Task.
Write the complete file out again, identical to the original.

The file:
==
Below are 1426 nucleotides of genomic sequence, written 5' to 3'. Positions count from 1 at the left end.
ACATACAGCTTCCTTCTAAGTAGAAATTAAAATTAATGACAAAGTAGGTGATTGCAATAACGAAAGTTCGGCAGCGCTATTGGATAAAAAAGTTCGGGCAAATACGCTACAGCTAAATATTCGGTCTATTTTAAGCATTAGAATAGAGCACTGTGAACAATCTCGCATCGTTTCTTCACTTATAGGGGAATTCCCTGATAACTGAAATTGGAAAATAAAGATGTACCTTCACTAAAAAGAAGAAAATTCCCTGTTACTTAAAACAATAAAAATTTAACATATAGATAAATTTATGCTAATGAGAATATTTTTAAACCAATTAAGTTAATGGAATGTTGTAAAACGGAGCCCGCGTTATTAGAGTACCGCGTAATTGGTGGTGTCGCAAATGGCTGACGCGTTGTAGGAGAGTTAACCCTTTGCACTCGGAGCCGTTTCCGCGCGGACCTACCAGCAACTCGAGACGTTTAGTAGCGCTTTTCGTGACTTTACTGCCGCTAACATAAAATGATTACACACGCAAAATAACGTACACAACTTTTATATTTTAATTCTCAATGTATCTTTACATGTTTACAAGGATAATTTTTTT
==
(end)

Below are 1426 nucleotides of genomic sequence, written 5' to 3'. Positions count from 1 at the left end.
ACATACAGCTTCCTTCTAAGTAGAAATTAAAATTAATGACAAAGTAGGTGATTGCAATAACGAAAGTTCGGCAGCGCTATTGGATAAAAAAGTTCGGGCAAATACGCTACAGCTAAATATTCGGTCTATTTTAAGCATTAGAATAGAGCACTGTGAACAATCTCGCATCGTTTCTTCACTTATAGGGGAATTCCCTGATAACTGAAATTGGAAAATAAAGATGTACCTTCACTAAAAAGAAGAAAATTCCCTGTTACTTAAAACAATAAAAATTTAACATATAGATAAATTTATGCTAATGAGAATATTTTTAAACCAATTAAGTTAATGGAATGTTGTAAAACGGAGCCCGCGTTATTAGAGTACCGCGTAATTGGTGGTGTCGCAAATGGCTGACGCGTTGTAGGAGAGTTAACCCTTTGCACTCGGAGCCGTTTCCGCGCGGACCTACCAGCAACTCGAGACGTTTAGTAGCGCTTTTCGTGACTTTACTGCCGCTAACATAAAATGATTACACACGCAAAATAACGTACACAACTTTTATATTTTAATTCTCAATGTATCTTTACATGTTTACAAGGATAATTTTTTT